New study finds climate change will dramatically alter Earth’s ecosystems

  • Marie Cusick

Over the next century, the warming climate will dramatically alter ecosystems — turning forests into grasslands, or grasslands into deserts, for example — threatening biodiversity and many natural systems humans rely on, according to new research.

In a study published Friday in the journal Science, researchers analyzed fossilized pollen and plant data across the globe and found that without major reductions in greenhouse gas emissions, many of the planet’s ecosystems will look very different in the next 100 to 150 years.

Sarah Ivory, an assistant professor with Penn State’s department of Geosciences, co-authored the new study, which took five years to complete and included 42 scientists.

The team examined 594 ancient vegetation records — dating from the height of the last ice age, about 21,000 years ago, to the more recent period of warming, known as the Holocene, beginning roughly 10,000 years ago.

During that period, global temperatures rose about four to seven degrees Celsius (or 7 to 13 degrees Fahrenheit).

“The trajectory we’re already on — the ‘business as usual’ trajectory — the projections for temperature are very similar to that within the next hundred years,” Ivory said.

The records show a gradual change, over thousands of years, so Ivory says the new study is a conservative estimate of how much things might be disrupted in the coming century “because the rates of change will be so much steeper going forward into the future.”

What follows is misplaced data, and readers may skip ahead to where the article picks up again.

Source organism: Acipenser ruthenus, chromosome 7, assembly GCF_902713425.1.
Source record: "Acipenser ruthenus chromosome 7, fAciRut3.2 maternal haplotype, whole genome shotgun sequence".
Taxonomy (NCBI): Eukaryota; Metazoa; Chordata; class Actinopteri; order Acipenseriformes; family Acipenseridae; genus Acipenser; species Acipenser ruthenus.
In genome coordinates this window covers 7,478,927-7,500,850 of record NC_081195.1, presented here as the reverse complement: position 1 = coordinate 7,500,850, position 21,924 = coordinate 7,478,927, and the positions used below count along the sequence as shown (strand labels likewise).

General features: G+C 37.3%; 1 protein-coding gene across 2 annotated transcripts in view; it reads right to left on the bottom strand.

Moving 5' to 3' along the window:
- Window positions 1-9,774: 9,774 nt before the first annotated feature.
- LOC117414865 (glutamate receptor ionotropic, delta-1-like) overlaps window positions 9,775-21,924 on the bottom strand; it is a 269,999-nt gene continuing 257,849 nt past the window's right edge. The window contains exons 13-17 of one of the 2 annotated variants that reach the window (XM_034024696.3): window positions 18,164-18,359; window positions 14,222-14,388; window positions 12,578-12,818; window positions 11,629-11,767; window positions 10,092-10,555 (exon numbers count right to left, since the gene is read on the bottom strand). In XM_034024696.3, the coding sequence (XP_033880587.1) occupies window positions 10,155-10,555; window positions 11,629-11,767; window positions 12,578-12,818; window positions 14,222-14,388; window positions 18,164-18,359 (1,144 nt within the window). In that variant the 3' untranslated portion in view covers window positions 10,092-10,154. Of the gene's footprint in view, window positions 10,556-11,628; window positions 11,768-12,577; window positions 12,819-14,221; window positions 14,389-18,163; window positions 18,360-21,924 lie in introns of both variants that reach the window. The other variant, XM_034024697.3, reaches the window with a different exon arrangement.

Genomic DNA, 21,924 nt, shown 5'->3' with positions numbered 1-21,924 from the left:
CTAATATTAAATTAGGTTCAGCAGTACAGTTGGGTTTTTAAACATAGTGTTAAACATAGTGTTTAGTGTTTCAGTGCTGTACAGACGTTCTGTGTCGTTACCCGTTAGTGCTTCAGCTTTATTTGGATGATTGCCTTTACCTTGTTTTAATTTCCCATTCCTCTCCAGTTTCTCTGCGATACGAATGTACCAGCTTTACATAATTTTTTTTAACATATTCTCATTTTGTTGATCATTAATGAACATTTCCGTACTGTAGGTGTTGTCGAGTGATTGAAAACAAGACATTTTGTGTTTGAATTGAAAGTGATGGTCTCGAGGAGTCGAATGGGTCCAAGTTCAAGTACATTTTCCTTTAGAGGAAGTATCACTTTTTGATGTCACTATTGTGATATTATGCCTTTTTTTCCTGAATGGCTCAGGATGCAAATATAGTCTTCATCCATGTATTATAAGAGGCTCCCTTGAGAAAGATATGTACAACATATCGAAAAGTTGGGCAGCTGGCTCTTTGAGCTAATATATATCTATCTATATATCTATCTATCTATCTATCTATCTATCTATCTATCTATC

Ivory specializes in Africa and said, for example, there are many rural populations that live close to the land and depend on ecosystems for clean water, soil retention and formation, for farming.

“In the U.S., we also depend on ecosystems for a lot of things,” she said. “Like water quality, pollination, and timber. These are, economically, very valuable things we are putting at risk if we don’t try to mitigate greenhouse gases and conserve these ecosystems.”

Ivory did not analyze Pennsylvania and said there actually aren’t many ancient vegetation records for the region.

“That being said, we do know from similar regions that vegetation changed really dramatically from the last glacial period to the present. The potential could be that you’d see a large loss of forest,” she said. “My guess would be you’d have an uptick in the amount of invasive species in forests and a crowding out of native Pennsylvanian species — an overall loss of biodiversity.”

Previous studies with computer modeling and present-day observations have also predicted dramatic alterations to vegetation in response to the warming climate.